organic milk is produced by organic family farmers all located in Upstate New York. Our cows are pasture-grazed 10 months of the year and only fed 100% certified organic feed — plus they are never given antibiotics or synthetic growth hormones like rBGH and rBST.
All organic milk is pasteurized using HTST method. Most organic national brands use the ultra-high temperature (UHT) pasteurization method, which kills a higher percentage of bacteria (good and bad) sacrificing taste and quality in the process. HTST is heated for a shorter period of time so all harmful bacteria is killed without compromising the integrity of the milk.
Organic Milk – HTST vs UHT Pasteurization Techniques
Sanitization is characterized as halfway cleansing of a substance and particularly a fluid (as milk) at a temperature and for a time of openness that annihilates frightful life forms without significant compound change of the substance. It was imagined by Louis Pasteur. In HTST Pasteurization, the item is exposed to much lower temperature (71.7°C, close to half of the temperature which is utilized for UHT strategy) over an extensive stretch (15 seconds) contrasted with UHT Pasteurization.
What is HTST Pasteurization Technique?
HTST is the most well-known sanitization procedure in the dairy business. HTST represents High Temperature, Short Time. It is otherwise called streak purification. It is a technique for purifying short-lived refreshments like products of the soil juices, lager, fit and wine.
Purification makes the item alright for utilization and stretches out the timeframe of realistic usability contrasted with unpasteurized items. It eliminates decay microorganisms. This was first presented in 1993 and noticed 99.99% decrease of destructive microbes. This is a quicker and energy proficient strategy, and it keeps up with the variety and kind of most items.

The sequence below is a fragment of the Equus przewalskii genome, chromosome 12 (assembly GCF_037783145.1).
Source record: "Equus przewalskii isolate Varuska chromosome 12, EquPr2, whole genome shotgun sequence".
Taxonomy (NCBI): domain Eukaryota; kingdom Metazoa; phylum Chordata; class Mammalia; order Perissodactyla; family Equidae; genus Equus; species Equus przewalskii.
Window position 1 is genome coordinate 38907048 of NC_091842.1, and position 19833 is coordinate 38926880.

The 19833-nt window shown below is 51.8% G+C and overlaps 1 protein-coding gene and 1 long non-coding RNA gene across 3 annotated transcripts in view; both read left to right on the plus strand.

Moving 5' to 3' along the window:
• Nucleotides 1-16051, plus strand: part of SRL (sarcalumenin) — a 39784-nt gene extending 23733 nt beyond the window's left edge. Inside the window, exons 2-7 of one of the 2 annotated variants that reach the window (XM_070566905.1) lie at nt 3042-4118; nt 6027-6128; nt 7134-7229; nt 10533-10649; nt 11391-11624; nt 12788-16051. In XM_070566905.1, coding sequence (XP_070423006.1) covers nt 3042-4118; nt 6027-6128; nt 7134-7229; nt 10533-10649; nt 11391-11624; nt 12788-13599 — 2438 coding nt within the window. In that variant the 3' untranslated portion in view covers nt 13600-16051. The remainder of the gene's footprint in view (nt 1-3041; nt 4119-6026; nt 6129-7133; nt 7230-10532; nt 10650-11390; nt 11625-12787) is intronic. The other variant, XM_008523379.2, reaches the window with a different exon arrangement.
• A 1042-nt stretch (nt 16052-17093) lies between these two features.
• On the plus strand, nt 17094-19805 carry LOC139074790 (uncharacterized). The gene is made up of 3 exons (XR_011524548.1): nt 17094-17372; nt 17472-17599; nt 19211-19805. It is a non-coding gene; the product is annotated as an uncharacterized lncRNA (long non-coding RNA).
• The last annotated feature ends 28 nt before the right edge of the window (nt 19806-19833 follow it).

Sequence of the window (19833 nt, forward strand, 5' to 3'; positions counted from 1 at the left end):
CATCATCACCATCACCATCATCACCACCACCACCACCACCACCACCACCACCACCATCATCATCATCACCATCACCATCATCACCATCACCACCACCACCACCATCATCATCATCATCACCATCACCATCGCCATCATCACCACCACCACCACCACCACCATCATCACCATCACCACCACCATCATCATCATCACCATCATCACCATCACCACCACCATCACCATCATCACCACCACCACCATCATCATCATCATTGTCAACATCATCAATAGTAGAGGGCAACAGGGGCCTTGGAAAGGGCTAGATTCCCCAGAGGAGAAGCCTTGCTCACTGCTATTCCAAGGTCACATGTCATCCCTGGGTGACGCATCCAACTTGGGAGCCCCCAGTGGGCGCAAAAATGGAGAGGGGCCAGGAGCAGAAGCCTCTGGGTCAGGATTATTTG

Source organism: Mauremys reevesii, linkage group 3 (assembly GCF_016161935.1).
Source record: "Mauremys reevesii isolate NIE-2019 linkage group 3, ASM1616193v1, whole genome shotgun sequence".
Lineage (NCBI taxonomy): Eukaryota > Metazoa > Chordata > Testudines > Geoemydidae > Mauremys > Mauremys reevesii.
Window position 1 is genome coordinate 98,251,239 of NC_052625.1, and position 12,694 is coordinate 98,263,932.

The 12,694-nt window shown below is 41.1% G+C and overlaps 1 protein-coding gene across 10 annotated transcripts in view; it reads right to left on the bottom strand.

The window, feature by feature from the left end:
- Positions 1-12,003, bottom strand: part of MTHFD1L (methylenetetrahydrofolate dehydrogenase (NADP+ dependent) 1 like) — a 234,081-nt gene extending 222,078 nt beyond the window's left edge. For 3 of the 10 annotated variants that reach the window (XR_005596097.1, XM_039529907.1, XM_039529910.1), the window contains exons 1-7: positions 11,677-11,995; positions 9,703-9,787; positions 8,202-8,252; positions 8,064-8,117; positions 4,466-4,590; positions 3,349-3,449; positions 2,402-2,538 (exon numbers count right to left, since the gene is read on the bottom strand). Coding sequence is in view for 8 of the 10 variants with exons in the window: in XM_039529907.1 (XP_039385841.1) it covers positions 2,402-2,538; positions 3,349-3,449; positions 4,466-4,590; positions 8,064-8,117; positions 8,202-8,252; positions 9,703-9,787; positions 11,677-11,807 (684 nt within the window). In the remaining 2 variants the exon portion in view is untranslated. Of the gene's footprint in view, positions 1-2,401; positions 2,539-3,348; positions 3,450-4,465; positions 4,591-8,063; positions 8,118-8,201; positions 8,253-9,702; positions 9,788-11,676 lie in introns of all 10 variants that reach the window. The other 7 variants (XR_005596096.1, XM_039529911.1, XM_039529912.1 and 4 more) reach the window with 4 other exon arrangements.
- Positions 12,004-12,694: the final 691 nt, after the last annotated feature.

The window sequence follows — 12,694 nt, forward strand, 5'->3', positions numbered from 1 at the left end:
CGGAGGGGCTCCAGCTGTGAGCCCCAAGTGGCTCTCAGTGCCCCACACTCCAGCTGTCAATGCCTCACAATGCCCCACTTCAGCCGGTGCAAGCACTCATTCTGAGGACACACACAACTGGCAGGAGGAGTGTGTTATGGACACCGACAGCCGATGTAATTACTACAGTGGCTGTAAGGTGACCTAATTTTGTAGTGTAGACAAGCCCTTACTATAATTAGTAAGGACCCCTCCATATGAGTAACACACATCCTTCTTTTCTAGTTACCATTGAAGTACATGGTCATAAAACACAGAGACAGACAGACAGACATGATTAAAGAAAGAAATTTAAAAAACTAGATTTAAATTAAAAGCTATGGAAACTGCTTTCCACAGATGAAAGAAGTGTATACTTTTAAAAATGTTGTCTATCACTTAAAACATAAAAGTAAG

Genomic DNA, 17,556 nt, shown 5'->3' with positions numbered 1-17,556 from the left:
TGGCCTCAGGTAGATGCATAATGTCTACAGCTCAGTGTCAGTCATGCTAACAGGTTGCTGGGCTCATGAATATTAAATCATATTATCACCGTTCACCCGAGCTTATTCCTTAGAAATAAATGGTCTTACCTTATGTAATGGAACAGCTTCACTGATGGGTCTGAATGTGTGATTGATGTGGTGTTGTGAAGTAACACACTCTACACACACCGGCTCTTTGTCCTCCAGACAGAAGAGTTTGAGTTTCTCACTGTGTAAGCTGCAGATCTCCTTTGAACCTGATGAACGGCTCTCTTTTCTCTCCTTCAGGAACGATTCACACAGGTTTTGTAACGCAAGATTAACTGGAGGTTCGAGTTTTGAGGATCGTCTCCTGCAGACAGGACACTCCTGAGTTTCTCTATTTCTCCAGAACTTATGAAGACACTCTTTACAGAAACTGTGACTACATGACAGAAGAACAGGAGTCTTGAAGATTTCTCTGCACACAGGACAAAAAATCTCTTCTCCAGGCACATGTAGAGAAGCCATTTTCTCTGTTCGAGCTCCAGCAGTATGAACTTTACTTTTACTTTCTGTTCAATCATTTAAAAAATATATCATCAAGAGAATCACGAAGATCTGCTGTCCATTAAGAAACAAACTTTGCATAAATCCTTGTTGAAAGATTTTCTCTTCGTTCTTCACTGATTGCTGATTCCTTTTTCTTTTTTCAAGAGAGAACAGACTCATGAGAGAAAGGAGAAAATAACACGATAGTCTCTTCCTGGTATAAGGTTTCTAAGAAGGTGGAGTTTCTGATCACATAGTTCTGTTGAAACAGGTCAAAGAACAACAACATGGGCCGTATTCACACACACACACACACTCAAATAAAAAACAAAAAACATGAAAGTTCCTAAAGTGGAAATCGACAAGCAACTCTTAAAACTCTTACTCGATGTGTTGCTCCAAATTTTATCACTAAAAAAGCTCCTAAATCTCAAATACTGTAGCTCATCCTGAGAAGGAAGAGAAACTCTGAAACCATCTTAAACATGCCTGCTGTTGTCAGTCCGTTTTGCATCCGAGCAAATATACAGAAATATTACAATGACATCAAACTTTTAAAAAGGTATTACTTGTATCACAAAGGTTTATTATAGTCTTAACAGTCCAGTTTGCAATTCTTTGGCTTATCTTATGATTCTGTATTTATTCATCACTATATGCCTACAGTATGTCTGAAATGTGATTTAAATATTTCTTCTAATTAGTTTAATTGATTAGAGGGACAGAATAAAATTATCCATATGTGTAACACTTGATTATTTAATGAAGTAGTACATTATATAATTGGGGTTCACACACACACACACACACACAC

Basic Steps of HTST Pasteurization of Milk
- Cold crude milk is taken care of into the sanitization plant.
- The milk passes into the regenerative warming part of the plate heat exchanger.
- In the recovering area, cold milk is siphoned through the A chambers (odd numbered chambers in series of chambers) while milk that has previously been warmed and sanitized is siphon through the B chambers (even numbered chambers).
- The hotness from hot milk passes into the virus milk through steel plates. This warms the milk to 57 – 68 °C (134.6-154.4 °F)
- Then, milk passes to the warming segment of the plate heat exchanger. High temp water in B chamber warms the milk to around 72 °C (71.7°C).
- Next, at that point, it goes through the holding cylinder and requires 15 seconds to finish the entry by satisfying the time necessity of HTST sanitization.
- From that point forward, it is re-shipped off the regenerative area where milk is again cool to 32 °C.
- Then the cooling segment of the plate heat exchanger utilizes coolant or cold water to carry the temperature of sanitized milk to 4 °C.
What is UHT Pasteurization Technique?
UHT Pasteurization is otherwise called Ultra-High-Temperature (UHT) Pasteurization. This ordinarily includes warming milk or cream to 140 °C (284 °F) for 4 seconds. The milk is bundled in sterile airtight fixed compartments. Hence, it very well may be hidden away as long as 90 days without refrigerating circumstances.
UHT is regularly utilized in milk sanitization but on the other hand is can be utilized for organic product juices, cream, soy milk, yogurt, wine, soups, honey, and stews. UHT milk was first utilized in 1960.
Basic Steps of UHT Pasteurization
- Showering the milk or squeeze through the spouts into a chamber filled high-temperature steam under tension.
- After temperature compasses to 140 °C, the liquid is immediately cooled in a vacuum chamber
- Pressed in pre-sanitized holders